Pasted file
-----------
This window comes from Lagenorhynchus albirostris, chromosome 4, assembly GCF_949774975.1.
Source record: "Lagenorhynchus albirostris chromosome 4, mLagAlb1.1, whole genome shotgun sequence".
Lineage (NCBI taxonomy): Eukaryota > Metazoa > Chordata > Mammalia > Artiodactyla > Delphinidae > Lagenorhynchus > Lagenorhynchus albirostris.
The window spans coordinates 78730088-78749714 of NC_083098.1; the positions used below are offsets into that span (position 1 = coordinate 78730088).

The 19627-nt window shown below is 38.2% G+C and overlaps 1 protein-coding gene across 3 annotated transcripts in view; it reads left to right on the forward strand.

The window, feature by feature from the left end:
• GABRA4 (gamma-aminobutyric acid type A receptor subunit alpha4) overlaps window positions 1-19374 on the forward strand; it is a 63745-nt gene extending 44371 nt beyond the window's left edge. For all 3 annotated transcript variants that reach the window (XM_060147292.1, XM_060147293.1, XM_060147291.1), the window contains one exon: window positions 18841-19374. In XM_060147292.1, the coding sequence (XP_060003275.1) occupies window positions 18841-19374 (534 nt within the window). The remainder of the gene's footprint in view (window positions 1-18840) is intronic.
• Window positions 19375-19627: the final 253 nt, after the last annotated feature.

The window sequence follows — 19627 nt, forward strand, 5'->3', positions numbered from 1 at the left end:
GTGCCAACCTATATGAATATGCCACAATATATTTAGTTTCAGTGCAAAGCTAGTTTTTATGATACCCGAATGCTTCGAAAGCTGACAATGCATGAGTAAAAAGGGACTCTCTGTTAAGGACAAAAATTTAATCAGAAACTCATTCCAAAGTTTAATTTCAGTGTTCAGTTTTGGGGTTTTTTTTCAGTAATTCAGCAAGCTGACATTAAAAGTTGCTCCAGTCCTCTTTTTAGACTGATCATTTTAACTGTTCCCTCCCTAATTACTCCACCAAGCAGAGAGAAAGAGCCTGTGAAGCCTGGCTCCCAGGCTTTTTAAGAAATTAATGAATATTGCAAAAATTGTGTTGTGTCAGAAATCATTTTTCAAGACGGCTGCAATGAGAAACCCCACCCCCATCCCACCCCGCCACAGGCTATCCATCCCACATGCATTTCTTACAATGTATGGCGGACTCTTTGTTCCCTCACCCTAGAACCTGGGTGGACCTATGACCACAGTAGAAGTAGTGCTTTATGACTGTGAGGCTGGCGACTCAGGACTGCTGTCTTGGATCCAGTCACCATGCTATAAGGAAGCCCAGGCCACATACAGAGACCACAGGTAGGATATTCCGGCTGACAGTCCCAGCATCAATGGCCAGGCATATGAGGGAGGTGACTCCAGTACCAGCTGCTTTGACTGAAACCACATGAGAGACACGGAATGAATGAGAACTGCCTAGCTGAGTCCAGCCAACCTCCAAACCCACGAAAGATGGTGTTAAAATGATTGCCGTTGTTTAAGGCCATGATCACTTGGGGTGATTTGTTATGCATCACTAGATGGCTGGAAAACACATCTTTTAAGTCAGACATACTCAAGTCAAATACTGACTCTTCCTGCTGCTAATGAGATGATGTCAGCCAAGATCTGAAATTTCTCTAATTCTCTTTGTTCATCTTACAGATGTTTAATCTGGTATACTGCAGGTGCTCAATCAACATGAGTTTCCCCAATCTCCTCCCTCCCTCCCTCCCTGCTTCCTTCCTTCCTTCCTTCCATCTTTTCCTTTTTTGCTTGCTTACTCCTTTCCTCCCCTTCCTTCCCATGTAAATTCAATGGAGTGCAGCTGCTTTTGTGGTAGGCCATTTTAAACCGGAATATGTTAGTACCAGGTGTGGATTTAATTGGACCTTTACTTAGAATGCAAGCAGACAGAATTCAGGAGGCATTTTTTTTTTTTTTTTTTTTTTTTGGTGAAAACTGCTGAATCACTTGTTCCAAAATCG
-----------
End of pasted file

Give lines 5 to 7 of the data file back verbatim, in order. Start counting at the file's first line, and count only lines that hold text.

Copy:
The 19627-nt window shown below is 38.2% G+C and overlaps 1 protein-coding gene across 3 annotated transcripts in view; it reads left to right on the forward strand.

The window, feature by feature from the left end:
• GABRA4 (gamma-aminobutyric acid type A receptor subunit alpha4) overlaps window positions 1-19374 on the forward strand; it is a 63745-nt gene extending 44371 nt beyond the window's left edge. For all 3 annotated transcript variants that reach the window (XM_060147292.1, XM_060147293.1, XM_060147291.1), the window contains one exon: window positions 18841-19374. In XM_060147292.1, the coding sequence (XP_060003275.1) occupies window positions 18841-19374 (534 nt within the window). The remainder of the gene's footprint in view (window positions 1-18840) is intronic.